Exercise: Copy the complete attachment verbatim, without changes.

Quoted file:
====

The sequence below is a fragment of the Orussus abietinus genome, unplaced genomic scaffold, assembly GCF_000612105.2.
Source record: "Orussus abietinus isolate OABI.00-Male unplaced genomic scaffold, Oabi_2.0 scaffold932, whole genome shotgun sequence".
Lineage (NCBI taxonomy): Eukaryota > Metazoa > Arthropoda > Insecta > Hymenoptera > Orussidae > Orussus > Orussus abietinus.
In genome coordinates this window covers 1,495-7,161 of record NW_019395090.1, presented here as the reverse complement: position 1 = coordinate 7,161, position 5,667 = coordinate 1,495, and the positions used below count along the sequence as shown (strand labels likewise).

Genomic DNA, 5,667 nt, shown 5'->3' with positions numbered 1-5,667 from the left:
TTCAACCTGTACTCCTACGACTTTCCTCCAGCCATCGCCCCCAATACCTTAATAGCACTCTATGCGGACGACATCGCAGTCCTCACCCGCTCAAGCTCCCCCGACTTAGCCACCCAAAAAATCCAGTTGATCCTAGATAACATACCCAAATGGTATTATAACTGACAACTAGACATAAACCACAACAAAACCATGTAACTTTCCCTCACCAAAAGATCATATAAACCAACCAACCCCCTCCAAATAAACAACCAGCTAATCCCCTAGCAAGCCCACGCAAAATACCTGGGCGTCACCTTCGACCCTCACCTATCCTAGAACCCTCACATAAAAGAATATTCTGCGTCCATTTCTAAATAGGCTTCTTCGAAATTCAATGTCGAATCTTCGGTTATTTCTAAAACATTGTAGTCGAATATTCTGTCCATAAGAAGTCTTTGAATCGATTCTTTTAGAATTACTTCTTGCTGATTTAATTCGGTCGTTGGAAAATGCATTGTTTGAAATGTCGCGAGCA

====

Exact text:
The sequence below is a fragment of the Orussus abietinus genome, unplaced genomic scaffold, assembly GCF_000612105.2.
Source record: "Orussus abietinus isolate OABI.00-Male unplaced genomic scaffold, Oabi_2.0 scaffold932, whole genome shotgun sequence".
Lineage (NCBI taxonomy): Eukaryota > Metazoa > Arthropoda > Insecta > Hymenoptera > Orussidae > Orussus > Orussus abietinus.
In genome coordinates this window covers 1,495-7,161 of record NW_019395090.1, presented here as the reverse complement: position 1 = coordinate 7,161, position 5,667 = coordinate 1,495, and the positions used below count along the sequence as shown (strand labels likewise).

Genomic DNA, 5,667 nt, shown 5'->3' with positions numbered 1-5,667 from the left:
TTCAACCTGTACTCCTACGACTTTCCTCCAGCCATCGCCCCCAATACCTTAATAGCACTCTATGCGGACGACATCGCAGTCCTCACCCGCTCAAGCTCCCCCGACTTAGCCACCCAAAAAATCCAGTTGATCCTAGATAACATACCCAAATGGTATTATAACTGACAACTAGACATAAACCACAACAAAACCATGTAACTTTCCCTCACCAAAAGATCATATAAACCAACCAACCCCCTCCAAATAAACAACCAGCTAATCCCCTAGCAAGCCCACGCAAAATACCTGGGCGTCACCTTCGACCCTCACCTATCCTAGAACCCTCACATAAAAGAATATTCTGCGTCCATTTCTAAATAGGCTTCTTCGAAATTCAATGTCGAATCTTCGGTTATTTCTAAAACATTGTAGTCGAATATTCTGTCCATAAGAAGTCTTTGAATCGATTCTTTTAGAATTACTTCTTGCTGATTTAATTCGGTCGTTGGAAAATGCATTGTTTGAAATGTCGCGAGCA